Australian Society of Archivists Conference 2023
We are delighted to announce that the Australian Society of Archivists National Conference 2023 accepted our Conference abstract. It’s called The Immortal Archive, Vita Brevis Ars Longa or how to build resilient memory palaces . The Australian Society of Archivists conferences attract delegates from metropolitan, regional and remote Australia, the Asia-Pacific and International. It is a great honour to address our colleagues working across GLAM in institutions large and small.
Rising to our Challenges – Archives at the ‘G’
This year’s theme is Rising to Our Challenges, i.e. how we:
- value archival organisations;
- respect our professional knowledge and skills; and
- adequately resource and support recordkeeping functions.
Our paper explores these matters from a regional institution’s perspective.
The University of Newcastle’s Archives held in Special Collections Auchmuty Library holds the Hannan Photographic Archive. It spans an almost unbroken photographic record of the Hunter Region, Australia from 1953 to 2011. It consists of over a million negatives documenting all spheres of human activities from family, business, industry, and public events.
We have also been active in safeguarding the audio visual history of Newcastle and the Hunter Region dating back to at least 1915, as well as assisting with the digitisation of the NBN Television Archive dating from 1962, and spanning over a million feet of film and magnetic tape.
The work involved in processing both these archives will take generations to accomplish, hence the need to discuss the measures that need to be in place to meet the challenges, threats and opportunities in the creation of an immortal archive for future generations.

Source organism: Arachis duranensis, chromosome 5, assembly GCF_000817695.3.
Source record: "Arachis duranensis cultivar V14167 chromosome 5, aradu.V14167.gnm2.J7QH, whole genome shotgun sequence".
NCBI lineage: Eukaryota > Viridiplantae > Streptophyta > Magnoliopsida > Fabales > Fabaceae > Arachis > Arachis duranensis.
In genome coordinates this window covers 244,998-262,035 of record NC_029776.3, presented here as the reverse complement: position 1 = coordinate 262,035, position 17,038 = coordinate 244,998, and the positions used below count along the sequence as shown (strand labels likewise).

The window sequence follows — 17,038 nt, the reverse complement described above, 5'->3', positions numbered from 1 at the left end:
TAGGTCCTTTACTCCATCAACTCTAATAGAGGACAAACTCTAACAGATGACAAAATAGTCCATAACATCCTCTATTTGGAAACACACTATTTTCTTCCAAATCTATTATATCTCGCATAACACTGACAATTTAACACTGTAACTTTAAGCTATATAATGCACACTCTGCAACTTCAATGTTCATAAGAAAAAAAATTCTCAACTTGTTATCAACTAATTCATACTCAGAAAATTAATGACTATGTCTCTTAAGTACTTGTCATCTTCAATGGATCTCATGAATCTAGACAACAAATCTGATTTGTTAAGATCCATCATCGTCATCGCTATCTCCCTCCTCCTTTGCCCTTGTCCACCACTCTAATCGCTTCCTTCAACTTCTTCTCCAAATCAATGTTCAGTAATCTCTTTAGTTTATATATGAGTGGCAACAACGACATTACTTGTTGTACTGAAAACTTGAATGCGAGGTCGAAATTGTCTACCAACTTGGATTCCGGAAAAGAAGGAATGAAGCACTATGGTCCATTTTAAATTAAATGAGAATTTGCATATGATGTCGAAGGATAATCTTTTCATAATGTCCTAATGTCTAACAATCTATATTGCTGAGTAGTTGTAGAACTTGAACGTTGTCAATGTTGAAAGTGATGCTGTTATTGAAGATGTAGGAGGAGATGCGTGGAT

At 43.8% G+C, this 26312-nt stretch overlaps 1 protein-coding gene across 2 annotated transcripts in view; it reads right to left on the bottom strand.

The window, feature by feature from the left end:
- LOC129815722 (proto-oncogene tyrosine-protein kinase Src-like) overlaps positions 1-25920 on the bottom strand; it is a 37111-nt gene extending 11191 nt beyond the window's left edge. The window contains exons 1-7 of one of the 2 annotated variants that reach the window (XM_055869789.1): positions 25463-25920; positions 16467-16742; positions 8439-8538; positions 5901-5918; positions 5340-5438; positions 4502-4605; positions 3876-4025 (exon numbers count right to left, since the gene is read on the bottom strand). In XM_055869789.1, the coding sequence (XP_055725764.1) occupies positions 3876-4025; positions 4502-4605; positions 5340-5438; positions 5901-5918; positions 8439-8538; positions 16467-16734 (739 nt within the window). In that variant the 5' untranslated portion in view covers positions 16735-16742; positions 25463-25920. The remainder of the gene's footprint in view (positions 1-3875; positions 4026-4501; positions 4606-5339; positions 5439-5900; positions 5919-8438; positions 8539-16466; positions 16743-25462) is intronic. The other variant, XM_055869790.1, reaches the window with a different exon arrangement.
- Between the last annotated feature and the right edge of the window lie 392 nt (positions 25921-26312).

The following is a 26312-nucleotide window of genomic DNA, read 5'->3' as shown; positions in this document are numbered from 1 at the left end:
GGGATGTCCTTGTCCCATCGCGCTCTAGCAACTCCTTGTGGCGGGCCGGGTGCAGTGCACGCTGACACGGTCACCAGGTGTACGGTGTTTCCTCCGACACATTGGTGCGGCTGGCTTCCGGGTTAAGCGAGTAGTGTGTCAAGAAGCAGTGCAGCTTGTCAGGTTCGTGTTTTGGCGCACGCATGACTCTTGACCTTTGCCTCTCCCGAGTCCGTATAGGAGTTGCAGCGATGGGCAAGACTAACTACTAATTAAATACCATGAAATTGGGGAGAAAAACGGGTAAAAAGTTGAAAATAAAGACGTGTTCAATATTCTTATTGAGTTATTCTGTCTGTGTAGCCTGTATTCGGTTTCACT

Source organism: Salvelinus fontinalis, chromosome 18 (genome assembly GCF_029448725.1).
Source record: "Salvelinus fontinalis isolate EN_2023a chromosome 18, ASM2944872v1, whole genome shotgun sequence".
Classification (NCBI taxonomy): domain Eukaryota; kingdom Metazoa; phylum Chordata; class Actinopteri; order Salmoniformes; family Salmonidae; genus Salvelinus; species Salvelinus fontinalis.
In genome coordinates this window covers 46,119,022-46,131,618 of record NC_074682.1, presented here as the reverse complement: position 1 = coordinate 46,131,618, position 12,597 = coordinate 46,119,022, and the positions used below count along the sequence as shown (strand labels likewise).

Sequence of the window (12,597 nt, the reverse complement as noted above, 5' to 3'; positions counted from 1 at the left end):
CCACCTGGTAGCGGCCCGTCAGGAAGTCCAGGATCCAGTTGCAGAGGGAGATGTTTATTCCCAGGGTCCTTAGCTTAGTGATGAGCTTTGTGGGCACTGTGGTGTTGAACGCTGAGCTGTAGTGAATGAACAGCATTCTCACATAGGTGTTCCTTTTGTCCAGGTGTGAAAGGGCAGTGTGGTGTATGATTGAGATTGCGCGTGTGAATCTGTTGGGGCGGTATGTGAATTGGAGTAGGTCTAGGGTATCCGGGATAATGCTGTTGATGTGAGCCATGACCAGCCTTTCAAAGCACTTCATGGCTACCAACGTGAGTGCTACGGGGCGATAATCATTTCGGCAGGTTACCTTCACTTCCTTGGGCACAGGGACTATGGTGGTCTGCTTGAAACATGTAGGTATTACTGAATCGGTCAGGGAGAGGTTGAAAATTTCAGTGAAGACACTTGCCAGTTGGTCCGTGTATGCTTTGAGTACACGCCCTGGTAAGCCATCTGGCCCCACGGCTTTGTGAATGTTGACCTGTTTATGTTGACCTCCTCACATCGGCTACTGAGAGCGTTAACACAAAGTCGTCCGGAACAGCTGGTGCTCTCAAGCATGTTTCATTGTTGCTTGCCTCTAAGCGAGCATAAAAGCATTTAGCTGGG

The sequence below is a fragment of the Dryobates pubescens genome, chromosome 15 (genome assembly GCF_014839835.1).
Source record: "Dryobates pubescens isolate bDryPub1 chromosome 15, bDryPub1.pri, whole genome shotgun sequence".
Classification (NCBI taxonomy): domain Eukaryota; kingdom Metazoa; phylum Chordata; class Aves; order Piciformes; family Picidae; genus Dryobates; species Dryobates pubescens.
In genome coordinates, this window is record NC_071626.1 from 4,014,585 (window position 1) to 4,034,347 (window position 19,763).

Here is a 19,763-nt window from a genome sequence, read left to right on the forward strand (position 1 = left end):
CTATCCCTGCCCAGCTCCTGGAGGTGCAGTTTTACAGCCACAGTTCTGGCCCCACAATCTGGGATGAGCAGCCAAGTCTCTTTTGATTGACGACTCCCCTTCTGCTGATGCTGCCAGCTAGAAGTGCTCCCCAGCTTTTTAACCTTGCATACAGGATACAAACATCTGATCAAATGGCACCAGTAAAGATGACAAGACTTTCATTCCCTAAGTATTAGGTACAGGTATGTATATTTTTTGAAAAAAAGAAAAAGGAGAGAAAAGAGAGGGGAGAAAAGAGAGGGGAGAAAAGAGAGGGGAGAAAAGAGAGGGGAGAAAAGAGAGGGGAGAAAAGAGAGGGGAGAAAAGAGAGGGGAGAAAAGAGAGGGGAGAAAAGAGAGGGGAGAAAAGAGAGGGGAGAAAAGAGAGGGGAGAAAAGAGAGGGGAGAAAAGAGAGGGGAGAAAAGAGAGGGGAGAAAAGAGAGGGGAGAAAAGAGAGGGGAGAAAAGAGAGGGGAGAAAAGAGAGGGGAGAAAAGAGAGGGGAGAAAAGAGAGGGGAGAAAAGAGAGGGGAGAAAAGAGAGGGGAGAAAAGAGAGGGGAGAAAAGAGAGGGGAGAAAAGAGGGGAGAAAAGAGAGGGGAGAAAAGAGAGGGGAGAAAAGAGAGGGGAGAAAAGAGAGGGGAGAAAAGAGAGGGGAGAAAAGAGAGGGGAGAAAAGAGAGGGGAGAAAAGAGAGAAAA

The Immortal Archive
The Immortal Archive, Vita Brevis Ars Longa or how to build resilient memory palaces
Many donors bestow their cultural treasures to our safekeeping, believing that they will be safeguarded in perpetuity. But how can we guarantee that our memory institutions will survive into the future?
Besides the ongoing threats of funding, resourcing, environmental disasters, political instability & upheaval, cultural institutions in recent years have also had withstand sustained economic, political and religious ideological attack as well as rise of managerialism, incompetence and digital dystopia. Funding threats to such an established public treasure as TROVE has brought home that it may all disappear.
With specific reference to the experience of a regional archival institution, we look into what we need to do to ensure two of its most at risk and formidable archives; the NBN Television and Hunter Valley Film Archive and the Hannan Photographic Archive consisting of hundreds of thousands of hours of film and magnetic tape footage and over a million+ images and respectively, has a succession plan for a sustainable future, akin to the building of a pyramid or a cathedral.
How can we create a sense of immortality in our cultural memory institutions? Immune and able to withstand the vagrancies of the philistines who to paraphrase Marie Coleman AO “are no longer at the gate, but are now inside and wrecking the place. “ (ABC The Drum July 6, 2021)
Gionni Di Gravio OAM, is our University Archivist. Gionni’s work is focused on preserving our region’s rich cultural heritage and making the archival research treasure of the University accessible to local and global audiences. Gionni is a strong advocate for supporting Aboriginal history. In 2020 he received an OAM in recognition for his dedication and many years of work towards preserving our local history as an archivist.
Dr Ann Hardy, is Co-ordinator at the University of Newcastle’s GLAMˣ Living Histories Digitisation Lab. She supervises Work Integrated Learning (WIL) students on placement in the GLAMˣ Lab (Galleries, Libraries, Archives & Museums) and collaborates on cultural heritage projects with students, colleagues, and the wider community. Projects often have a multidisciplinary focus that aims to preserve and unlock the region’s rich history.
Dr Amir Moghadam is a conservator at the Special Collections, University of Newcastle. Amir’s work is focused on investigating historical narrations and the care and promotion of the region’s visual memory. He is interested in and has worked on exploring the use and possibilities digital technology provides for the research and documentation of historical material.